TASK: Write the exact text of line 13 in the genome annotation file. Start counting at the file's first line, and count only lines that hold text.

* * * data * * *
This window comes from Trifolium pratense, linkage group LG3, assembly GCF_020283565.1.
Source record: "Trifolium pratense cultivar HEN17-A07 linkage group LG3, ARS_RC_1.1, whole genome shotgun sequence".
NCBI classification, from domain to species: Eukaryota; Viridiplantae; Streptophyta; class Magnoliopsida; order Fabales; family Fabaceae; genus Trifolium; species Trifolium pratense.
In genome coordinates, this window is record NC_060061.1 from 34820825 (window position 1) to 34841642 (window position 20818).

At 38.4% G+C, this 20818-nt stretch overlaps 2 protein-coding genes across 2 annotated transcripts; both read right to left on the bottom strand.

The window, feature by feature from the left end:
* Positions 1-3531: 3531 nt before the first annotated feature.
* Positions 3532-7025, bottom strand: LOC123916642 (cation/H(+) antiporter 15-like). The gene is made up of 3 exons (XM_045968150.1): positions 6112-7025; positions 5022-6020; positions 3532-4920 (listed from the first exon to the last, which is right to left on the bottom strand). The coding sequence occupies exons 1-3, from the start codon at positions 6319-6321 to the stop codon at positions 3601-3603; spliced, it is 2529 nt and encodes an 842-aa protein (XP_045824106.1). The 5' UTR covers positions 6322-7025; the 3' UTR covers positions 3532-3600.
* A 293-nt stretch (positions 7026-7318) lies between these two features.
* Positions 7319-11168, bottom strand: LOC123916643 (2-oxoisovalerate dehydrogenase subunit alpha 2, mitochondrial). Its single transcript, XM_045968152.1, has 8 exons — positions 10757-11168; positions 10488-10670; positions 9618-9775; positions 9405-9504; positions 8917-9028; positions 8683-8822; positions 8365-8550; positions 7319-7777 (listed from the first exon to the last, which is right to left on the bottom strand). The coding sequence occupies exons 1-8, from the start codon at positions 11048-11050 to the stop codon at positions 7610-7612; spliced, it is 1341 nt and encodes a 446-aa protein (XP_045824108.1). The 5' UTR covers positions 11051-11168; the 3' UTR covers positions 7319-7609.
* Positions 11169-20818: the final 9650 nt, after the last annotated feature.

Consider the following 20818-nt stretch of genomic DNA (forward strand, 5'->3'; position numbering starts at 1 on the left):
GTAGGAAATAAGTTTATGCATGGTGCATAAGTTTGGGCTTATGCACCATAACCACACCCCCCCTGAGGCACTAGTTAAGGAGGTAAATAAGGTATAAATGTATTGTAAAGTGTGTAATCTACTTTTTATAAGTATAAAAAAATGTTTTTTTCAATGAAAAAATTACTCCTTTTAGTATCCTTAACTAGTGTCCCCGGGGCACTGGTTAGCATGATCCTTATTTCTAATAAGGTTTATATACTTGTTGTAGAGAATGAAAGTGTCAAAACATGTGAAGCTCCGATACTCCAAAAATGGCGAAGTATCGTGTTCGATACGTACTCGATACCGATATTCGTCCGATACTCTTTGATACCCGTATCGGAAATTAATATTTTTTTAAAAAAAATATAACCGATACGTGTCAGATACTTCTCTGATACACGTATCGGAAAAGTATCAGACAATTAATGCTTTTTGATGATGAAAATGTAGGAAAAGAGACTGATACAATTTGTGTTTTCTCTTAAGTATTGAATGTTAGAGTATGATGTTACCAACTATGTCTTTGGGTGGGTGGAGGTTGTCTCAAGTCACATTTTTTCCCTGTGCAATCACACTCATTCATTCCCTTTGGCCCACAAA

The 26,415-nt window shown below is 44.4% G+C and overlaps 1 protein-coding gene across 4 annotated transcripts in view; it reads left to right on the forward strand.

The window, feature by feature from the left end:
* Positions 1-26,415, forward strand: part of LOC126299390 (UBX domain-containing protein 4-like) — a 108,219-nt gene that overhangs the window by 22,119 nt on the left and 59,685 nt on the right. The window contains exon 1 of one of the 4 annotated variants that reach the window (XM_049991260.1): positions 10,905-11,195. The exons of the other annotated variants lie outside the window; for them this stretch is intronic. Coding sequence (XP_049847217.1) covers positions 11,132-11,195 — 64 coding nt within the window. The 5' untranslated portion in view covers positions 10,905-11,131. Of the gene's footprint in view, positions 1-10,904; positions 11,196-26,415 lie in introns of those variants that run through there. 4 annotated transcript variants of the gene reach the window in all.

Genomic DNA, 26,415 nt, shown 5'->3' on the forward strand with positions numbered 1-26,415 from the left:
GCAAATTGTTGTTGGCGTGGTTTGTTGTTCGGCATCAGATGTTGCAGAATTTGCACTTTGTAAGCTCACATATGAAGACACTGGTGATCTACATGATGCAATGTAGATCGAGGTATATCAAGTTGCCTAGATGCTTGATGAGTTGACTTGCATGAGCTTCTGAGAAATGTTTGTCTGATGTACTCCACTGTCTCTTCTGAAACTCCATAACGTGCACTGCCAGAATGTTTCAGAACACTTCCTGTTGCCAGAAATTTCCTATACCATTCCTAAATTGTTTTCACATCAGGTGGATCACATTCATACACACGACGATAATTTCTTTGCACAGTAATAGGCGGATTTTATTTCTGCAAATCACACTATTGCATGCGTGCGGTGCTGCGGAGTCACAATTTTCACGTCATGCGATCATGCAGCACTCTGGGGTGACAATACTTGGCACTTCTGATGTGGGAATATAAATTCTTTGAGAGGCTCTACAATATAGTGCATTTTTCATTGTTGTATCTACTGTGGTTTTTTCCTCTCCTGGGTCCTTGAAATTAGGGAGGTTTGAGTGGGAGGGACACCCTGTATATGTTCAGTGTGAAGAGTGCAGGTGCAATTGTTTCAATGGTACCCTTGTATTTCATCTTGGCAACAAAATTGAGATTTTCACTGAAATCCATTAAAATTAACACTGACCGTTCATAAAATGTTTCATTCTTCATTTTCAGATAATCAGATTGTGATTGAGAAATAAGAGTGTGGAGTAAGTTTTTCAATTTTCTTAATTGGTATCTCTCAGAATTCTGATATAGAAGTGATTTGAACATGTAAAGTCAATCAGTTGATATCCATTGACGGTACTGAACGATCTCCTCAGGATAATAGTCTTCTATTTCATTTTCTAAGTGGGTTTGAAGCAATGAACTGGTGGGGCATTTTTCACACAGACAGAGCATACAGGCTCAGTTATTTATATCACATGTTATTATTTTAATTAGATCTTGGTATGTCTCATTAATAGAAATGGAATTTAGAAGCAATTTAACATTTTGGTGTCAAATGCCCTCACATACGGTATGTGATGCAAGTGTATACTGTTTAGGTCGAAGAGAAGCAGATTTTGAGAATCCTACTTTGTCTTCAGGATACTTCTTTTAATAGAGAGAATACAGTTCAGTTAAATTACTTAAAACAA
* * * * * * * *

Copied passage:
GTAGGAAATAAGTTTATGCATGGTGCATAAGTTTGGGCTTATGCACCATAACCACACCCCCCCTGAGGCACTAGTTAAGGAGGTAAATAAGGTATAAATGTATTGTAAAGTGTGTAATCTACTTTTTATAAGTATAAAAAAATGTTTTTTTCAATGAAAAAATTACTCCTTTTAGTATCCTTAACTAGTGTCCCCGGGGCACTGGTTAGCATGATCCTTATTTCTAATAAGGTTTATATACTTGTTGTAGAGAATGAAAGTGTCAAAACATGTGAAGCTCCGATACTCCAAAAATGGCGAAGTATCGTGTTCGATACGTACTCGATACCGATATTCGTCCGATACTCTTTGATACCCGTATCGGAAATTAATATTTTTTTAAAAAAAATATAACCGATACGTGTCAGATACTTCTCTGATACACGTATCGGAAAAGTATCAGACAATTAATGCTTTTTGATGATGAAAATGTAGGAAAAGAGACTGATACAATTTGTGTTTTCTCTTAAGTATTGAATGTTAGAGTATGATGTTACCAACTATGTCTTTGGGTGGGTGGAGGTTGTCTCAAGTCACATTTTTTCCCTGTGCAATCACACTCATTCATTCCCTTTGGCCCACAAA